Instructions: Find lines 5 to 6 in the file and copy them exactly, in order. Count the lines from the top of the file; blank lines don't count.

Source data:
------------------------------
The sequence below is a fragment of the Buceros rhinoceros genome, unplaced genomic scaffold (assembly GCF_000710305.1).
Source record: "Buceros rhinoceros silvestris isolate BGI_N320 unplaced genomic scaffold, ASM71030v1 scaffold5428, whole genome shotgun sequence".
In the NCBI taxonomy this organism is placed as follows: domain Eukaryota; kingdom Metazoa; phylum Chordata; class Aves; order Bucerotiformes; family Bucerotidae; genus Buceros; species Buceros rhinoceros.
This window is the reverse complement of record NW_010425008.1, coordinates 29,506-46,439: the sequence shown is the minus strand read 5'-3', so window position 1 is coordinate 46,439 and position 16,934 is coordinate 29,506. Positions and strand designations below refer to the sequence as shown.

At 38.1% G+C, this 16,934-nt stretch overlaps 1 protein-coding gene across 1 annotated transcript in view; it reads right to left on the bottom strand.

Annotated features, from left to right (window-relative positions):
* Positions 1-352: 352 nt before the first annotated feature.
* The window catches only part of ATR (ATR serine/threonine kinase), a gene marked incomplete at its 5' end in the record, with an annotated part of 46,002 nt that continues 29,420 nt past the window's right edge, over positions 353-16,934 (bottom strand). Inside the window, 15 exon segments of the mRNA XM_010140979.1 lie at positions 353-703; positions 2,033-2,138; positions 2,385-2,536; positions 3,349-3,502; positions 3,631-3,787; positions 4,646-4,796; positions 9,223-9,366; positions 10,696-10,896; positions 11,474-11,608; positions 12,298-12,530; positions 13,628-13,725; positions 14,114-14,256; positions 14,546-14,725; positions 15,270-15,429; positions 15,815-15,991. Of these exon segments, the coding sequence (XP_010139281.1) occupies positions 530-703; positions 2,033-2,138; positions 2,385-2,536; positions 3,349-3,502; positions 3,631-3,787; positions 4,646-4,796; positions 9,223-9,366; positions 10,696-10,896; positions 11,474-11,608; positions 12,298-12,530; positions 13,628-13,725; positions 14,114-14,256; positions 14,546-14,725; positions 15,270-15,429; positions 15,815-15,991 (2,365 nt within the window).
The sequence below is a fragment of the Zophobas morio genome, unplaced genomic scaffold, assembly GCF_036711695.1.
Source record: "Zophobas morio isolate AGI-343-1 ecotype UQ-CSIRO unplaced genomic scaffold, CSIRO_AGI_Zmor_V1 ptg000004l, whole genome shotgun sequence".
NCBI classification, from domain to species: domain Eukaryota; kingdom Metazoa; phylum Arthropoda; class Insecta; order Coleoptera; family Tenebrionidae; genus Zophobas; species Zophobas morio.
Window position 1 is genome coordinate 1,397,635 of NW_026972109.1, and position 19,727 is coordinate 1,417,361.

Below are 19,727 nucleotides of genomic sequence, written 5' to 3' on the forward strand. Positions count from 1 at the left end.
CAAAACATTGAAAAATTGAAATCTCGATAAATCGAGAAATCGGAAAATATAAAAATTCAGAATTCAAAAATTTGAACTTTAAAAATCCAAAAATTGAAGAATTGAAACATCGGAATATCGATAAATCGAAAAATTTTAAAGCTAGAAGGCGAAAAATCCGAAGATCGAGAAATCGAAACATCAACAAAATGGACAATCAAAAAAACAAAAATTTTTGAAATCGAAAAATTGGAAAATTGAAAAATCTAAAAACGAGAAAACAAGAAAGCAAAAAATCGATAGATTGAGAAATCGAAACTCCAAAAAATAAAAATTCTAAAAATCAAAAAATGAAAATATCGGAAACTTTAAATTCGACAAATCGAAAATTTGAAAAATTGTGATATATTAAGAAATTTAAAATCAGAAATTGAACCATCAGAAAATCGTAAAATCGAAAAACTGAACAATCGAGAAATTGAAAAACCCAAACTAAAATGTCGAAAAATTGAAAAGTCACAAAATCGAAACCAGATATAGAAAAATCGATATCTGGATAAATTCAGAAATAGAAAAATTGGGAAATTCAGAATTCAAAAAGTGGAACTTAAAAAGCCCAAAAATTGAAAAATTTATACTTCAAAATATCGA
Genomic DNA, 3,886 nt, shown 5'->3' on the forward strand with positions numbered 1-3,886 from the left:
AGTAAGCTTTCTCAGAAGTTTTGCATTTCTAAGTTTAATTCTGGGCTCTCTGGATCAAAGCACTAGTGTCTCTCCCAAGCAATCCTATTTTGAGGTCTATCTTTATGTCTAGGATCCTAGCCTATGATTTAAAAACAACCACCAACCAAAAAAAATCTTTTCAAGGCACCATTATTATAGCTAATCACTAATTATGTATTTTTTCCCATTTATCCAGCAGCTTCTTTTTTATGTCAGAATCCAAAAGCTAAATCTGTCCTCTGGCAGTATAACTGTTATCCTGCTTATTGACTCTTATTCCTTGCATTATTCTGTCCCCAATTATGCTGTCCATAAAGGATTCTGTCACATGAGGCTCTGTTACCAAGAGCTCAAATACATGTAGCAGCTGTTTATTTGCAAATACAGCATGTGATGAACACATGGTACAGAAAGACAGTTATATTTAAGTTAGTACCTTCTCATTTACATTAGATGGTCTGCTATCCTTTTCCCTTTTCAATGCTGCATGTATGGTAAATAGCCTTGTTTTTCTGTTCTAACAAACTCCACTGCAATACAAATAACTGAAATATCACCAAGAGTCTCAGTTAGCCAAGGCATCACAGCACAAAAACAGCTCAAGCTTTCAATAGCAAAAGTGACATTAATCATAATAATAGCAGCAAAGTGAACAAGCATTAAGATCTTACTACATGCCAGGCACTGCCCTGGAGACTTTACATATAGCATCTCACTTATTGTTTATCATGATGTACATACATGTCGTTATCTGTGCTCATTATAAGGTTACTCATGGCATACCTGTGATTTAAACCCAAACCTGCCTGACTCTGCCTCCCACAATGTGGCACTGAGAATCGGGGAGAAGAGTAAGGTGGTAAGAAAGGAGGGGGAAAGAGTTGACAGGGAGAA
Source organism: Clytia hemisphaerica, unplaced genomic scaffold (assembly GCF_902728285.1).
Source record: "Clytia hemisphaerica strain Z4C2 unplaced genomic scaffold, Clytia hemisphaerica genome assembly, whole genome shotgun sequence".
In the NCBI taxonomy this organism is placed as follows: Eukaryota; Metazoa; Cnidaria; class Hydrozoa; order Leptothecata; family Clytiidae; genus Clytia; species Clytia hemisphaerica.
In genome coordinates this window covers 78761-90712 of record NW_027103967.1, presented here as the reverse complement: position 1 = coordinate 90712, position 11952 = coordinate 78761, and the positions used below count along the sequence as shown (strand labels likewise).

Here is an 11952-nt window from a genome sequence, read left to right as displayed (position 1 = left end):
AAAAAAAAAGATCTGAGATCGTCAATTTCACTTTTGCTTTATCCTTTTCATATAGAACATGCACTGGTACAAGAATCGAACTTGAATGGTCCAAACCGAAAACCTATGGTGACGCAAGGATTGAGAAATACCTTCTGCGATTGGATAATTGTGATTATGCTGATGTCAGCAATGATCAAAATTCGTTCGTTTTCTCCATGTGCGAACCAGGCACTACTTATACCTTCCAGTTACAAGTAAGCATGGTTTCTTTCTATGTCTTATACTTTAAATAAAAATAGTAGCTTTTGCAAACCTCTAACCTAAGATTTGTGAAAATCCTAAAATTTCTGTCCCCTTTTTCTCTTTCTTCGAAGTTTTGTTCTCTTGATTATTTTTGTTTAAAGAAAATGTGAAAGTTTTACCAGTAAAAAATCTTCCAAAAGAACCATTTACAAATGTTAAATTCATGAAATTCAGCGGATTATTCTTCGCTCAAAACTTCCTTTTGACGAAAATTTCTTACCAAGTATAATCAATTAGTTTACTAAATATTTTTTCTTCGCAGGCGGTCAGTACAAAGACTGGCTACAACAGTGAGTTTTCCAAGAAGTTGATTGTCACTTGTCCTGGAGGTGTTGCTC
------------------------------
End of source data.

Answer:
At 38.1% G+C, this 16,934-nt stretch overlaps 1 protein-coding gene across 1 annotated transcript in view; it reads right to left on the bottom strand.

Annotated features, from left to right (window-relative positions):